Guiding boards. Growing business.

Independent Directors: A necessity or a regulatory tick-box?

In this era of increased focus on diversity on boards, it is important to view having independent directors as a necessity rather than a box to tick.

Their importance is further brought to the fore in shareholder-controlled boards, where they can offer views and positions contrary to shareholders and management. They also ensure that the views and interests of minority shareholders are protected.

Having independent directors on your board can also serve as a safeguard against conflict of interest and ensure that all decisions taken are in the best interest of the company and all stakeholders.

Let’s consider what the Acts and Codes in South Africa and Ghana say about this.

The Position in South Africa

The Companies Act No.71 of 2008 (the “Act”) and the Companies Regulations 2011 do not provide a definition of who an independent director is. There are, however, portions of the Act that allude to the importance of independent directors. Section 94 of the Act provides that public and state-owned companies are required to have an audit committee with at least three directors, who are required to be independent.

The test for independence is that the director must not be involved in the day-to-day management of the company’s business; or should not be a full-time employee of the company or any related companies and should not have been one in the previous three financial years. The person should also not be a material supplier or customer of the company which in the eyes of a reasonable person can impair the independence of the person. Being in a relationship with any such person also precludes one from being an independent director for the purposes of the audit committee.

It is also important to note that the King Report on Corporate Governance for South Africa, 2016 (King IV) provides that a majority of board members must be independent directors. Despite being non-binding, the code has become a yardstick for companies in terms of compliance with corporate governance requirements. King IV in defining independent directors states that it means an absence of interest, position, association, or relationship which, when judged from the perspective of a reasonable and informed third party, is likely to influence unduly or cause bias in decision-making.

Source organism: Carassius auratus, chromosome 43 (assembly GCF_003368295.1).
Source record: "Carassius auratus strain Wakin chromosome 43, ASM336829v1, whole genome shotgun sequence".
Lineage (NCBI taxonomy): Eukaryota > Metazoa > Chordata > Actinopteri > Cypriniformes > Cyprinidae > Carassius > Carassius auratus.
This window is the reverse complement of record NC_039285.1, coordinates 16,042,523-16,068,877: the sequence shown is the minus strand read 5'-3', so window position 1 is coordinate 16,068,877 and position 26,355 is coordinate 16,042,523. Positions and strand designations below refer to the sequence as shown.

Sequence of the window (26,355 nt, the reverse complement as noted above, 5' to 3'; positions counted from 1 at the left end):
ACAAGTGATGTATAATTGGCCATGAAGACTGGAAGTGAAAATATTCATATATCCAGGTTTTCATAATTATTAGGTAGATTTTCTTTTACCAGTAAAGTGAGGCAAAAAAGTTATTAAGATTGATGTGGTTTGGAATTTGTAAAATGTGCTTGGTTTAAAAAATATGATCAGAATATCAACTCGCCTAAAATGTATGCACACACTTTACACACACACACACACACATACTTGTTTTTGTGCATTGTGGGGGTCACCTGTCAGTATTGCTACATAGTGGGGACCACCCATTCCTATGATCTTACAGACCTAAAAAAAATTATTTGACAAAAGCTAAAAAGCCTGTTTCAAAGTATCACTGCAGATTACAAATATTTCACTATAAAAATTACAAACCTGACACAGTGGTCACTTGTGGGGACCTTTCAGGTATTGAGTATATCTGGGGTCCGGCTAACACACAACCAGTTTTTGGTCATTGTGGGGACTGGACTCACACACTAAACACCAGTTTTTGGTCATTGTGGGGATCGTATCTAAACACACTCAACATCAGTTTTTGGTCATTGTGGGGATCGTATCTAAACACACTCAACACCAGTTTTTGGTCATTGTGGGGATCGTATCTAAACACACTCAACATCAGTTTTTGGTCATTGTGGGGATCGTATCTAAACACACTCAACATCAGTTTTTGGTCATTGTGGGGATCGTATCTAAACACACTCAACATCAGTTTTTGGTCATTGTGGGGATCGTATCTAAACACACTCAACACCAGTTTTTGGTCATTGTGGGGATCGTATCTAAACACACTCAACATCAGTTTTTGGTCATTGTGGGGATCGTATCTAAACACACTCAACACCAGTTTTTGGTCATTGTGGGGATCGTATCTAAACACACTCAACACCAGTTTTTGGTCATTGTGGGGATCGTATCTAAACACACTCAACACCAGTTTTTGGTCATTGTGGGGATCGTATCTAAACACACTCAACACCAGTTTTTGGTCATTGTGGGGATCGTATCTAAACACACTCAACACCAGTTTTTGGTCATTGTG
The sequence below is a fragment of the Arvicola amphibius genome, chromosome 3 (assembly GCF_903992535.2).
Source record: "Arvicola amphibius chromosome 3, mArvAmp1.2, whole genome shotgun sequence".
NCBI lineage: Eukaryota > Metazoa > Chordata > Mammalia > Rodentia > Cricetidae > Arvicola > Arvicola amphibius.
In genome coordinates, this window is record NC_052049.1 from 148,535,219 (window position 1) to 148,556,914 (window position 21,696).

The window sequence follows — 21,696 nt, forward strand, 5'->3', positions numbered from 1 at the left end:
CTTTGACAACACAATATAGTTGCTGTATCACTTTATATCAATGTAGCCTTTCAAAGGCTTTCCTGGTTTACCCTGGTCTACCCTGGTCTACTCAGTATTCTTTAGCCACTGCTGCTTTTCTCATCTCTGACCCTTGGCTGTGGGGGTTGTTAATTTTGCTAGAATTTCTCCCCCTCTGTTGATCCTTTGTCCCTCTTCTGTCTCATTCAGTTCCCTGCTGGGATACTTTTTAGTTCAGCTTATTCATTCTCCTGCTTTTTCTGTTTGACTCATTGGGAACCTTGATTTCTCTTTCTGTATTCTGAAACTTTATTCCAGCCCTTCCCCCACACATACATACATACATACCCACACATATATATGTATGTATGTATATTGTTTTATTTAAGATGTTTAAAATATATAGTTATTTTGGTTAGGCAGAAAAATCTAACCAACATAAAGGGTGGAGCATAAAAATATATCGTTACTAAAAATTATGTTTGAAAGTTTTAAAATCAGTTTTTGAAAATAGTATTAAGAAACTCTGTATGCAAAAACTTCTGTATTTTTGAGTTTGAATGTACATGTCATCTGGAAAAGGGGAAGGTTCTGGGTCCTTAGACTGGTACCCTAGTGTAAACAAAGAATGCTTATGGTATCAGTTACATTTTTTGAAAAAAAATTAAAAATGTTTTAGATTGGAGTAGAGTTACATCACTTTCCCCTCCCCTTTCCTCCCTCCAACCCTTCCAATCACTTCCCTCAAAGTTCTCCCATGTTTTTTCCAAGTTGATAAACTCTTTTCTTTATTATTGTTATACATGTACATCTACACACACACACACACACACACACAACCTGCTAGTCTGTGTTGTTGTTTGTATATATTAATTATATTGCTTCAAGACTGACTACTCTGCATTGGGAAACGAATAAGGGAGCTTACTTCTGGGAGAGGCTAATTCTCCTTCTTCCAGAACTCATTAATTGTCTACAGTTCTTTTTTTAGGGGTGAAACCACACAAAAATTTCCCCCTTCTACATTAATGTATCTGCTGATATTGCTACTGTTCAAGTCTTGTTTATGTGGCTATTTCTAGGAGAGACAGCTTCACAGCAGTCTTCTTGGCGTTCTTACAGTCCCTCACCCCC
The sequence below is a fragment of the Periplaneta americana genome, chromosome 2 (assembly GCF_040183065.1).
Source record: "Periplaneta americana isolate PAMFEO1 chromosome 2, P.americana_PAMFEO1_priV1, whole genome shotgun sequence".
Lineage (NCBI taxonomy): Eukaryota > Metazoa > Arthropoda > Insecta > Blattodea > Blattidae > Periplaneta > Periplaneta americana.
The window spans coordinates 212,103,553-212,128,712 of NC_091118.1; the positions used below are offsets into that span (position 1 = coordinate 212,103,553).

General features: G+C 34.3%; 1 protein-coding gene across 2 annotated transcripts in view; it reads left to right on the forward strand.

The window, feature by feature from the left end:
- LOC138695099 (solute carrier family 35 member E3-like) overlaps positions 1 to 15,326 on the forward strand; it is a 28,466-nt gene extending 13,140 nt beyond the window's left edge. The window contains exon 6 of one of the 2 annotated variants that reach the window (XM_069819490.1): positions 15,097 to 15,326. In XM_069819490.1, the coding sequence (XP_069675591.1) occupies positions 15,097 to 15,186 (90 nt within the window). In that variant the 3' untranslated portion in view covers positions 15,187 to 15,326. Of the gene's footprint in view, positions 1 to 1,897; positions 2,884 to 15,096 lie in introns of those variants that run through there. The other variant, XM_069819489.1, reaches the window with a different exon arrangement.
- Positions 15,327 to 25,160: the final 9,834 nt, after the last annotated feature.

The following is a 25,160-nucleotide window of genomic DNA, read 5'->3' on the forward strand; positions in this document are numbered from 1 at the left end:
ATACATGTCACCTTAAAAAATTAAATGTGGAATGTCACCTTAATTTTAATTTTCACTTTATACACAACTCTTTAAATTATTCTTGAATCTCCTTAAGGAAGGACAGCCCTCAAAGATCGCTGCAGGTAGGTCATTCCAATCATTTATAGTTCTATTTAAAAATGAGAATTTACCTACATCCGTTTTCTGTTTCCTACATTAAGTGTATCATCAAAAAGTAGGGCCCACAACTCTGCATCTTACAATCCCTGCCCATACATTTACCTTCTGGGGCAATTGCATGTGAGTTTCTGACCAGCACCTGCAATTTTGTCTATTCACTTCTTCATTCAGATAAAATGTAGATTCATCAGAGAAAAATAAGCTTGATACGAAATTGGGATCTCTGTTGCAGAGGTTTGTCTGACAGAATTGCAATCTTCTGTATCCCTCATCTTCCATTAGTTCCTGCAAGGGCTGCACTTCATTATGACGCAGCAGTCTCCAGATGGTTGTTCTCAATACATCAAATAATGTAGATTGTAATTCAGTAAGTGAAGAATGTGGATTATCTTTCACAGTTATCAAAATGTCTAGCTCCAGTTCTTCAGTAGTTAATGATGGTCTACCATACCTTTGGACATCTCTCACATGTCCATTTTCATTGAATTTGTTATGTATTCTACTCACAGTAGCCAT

The Position in Ghana

The Companies Act, 2019 (Act 992) does not define who an independent director is and provides no guidance as to how many independent directors should be on the board of a company. However, the Corporate Governance Code for Listed Companies, 2020 (the Code) issued by the Securities and Exchange Commission provides that the majority of directors of a listed company shall be non-executive directors, with most of these being independent. It further states that there shall be at least two independent non-executive directors, one of whom may be the chairperson of the board. There is further provision that one of the independent directors shall be responsible for relations with minority shareholders.

The Code also provides a test for who qualifies as an independent director. The requirements include a person who is not a substantial or majority shareholder of the company, has not been a director of the company for more than nine years, is not a significant supplier or customer of the company, and has not been employed by the company in an executive capacity within the last three years, among others. The significance of these requirements is that an otherwise qualified independent director maybe disqualified years down the line based on factors such as longevity on the board and by association with substantial shareholders, executives, suppliers, and other major stakeholders.

Irrespective of where you find yourself, we encourage you to appoint independent directors on your board – directors who:

  • Bring an independent, objective view that challenges current thinking and provides a balancing element between the different shareholders
  • Provides a fresh and innovative perspective
  • Casts a critical eye over the business without preconception or prejudice given that they do not have ties to the business
  • Brings a level of business knowledge and experience in many areas, as well as new skills and knowledge possibly missing within the existing board
  • Potentially adding more discipline and focus to board meetings
  • Serving as an objective judge of disagreements
  • Potentially bringing benefit from their business and other contacts and connections